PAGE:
Potential Role of Fresh Water Apple Snails on H5N1 Influenza Virus Persistence and Concentration in Nature
Marc Souris1,2,3, Daniel Gonzalez4, Witthawat Wiriyarat5, Kamlang Chumpolbanchorn5, Supaluk Khaklang1, Suwannapa Ninphanomchai1, Weena Paungpin5, Somjit Chaiwattanarungruengpaisan5, Ladawan Sariya5, Dubravka Selenic1, Meriadeg AR Gouilh6, Pattamaporn Kittayapong1 and Jean-Paul Gonzalez7*
5The Monitoring Surveillance Center for Zoonotic Diseases in Wildlife and Exotic Animals, Faculty of Veterinary Science, Mahidol University at Salaya, 999 Phutthamonthon 4, Nakhon Pathom 73170, Thailand
- *Corresponding Author:
- Jean-Paul Gonzalez
Senior Scientist for Emerging Diseases & Biosecurity
Metabiota Inc., 8757 Georgia Avenue
site 420, Silver Spring 20910, MD, USA
Tel: +1 415-398-4712
Received Date: December 11, 2014; Accepted Date: January 30, 2015; Published Date: February 04, 2015
Citation: Souris M, Gonzalez D, Wiriyarat W, Chumpolbanchorn K, Gonzalez JP, et al. (2015) Potential Role of Fresh Water Apple Snails on H5N1 Influenza Virus Persistence and Concentration in Nature. Air Water Borne Diseases 4:119. doi:10.4172/2167-7719.1000119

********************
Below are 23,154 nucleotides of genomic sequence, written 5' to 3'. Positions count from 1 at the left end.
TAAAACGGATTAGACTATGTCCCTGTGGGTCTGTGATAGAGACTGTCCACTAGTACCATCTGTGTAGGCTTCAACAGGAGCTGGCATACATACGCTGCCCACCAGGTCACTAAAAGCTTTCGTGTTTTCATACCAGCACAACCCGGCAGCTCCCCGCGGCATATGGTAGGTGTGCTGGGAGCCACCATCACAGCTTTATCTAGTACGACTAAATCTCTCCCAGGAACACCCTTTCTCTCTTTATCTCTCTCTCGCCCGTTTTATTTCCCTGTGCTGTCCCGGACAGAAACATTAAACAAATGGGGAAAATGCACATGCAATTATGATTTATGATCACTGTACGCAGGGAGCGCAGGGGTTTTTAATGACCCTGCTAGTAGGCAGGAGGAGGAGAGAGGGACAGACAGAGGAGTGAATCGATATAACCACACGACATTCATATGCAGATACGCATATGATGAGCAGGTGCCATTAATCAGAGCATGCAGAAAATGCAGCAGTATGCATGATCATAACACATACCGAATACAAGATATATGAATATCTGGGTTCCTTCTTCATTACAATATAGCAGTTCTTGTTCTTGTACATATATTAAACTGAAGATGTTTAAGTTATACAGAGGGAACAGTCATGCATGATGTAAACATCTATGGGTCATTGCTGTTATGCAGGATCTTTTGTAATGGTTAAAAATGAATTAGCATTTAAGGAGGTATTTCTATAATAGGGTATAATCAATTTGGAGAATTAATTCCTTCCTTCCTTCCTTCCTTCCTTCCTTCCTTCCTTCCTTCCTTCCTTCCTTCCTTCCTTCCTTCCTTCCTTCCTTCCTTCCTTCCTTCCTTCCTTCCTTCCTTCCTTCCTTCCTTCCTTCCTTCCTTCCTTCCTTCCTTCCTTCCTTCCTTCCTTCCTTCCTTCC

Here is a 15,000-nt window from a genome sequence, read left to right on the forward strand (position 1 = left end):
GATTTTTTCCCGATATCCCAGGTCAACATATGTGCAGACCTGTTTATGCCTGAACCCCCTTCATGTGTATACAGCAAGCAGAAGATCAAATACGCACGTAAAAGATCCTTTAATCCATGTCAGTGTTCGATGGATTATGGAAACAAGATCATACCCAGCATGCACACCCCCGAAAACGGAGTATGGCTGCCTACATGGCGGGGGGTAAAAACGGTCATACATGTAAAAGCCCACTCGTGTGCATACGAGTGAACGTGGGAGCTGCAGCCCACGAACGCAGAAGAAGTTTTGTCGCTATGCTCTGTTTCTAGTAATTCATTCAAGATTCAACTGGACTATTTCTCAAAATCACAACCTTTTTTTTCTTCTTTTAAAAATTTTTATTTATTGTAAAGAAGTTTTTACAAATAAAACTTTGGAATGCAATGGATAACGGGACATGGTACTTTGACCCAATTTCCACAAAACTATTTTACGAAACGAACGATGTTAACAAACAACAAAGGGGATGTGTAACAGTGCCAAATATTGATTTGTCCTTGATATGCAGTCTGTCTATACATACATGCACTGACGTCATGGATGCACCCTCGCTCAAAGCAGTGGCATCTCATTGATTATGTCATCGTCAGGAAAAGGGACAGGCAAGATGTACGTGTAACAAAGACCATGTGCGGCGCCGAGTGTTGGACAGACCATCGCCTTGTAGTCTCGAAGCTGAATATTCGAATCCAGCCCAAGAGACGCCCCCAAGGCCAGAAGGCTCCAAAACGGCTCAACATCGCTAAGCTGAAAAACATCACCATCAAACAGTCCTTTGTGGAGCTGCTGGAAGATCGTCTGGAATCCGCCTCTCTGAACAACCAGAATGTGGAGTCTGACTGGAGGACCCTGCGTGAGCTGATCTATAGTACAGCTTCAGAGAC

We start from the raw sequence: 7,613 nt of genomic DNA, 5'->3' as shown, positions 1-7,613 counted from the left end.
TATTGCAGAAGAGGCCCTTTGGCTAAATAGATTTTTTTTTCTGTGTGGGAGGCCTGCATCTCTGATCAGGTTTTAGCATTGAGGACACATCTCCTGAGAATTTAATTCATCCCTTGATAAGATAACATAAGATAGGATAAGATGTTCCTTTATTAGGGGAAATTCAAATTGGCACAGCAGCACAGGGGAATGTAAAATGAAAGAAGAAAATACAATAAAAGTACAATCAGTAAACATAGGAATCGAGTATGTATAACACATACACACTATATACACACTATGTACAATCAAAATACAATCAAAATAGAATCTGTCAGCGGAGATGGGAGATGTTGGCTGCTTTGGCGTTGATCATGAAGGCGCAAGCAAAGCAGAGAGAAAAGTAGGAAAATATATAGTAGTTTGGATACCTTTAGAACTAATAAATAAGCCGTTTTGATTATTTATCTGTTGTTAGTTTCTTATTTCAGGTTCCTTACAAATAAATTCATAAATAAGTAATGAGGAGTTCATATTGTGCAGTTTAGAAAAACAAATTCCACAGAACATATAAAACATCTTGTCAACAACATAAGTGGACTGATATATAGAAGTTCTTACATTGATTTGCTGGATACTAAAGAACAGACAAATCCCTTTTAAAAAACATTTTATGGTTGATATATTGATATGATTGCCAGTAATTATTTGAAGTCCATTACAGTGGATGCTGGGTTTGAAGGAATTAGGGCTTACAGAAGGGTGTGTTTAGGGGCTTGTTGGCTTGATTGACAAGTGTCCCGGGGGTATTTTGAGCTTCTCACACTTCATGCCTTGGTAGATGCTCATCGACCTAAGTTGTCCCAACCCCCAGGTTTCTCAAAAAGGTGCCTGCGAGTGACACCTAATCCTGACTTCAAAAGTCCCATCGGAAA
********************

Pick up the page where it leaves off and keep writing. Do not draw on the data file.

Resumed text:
Copyright: © 2015 Souris M et al. This is an open-access article distributed under the terms of the Creative Commons Attribution License, which permits unrestricted use, distribution, and reproduction in any medium, provided the original author and source are credited.
Influenza A viruses have the remarkable characteristic of sustainability in the environment. Mucus from snails contains sialic acids as the one that may allow avian influenza virions to bind to the vertebrate host cell membrane. Subsequently snails could potentially promote persistence and/or concentration of influenza Avirions through mucus, in wetland environment when virus is released from bird infected feces.
This article describes experimental research on the potential outcome of apple snails regarding the persistence and concentration of the H5N1 influenza virions in fresh water. The presence of virus was detected from water and snails by hemagglutination test, and H5N1 viral genetic material determined by quantitative RT-PCR
Active virus in the water was demonstrated up to twelve days after water infestation without snails, and up to fourteen days with snails. Also, up to eleven days, the virus and genetic material were detected and tittered from snails. Although the presence of snails did not significantly change the persistence of H5N1 virus in the water, number of positive snail sampled and quantitative RT-PCR data suggest that snails may have the ability to concentrate and carry viral particles.
Ultimately snails could play a role in the virus ecology by concentrating viral particles from water and facilitating virus contact with the bird hosts that feed on them.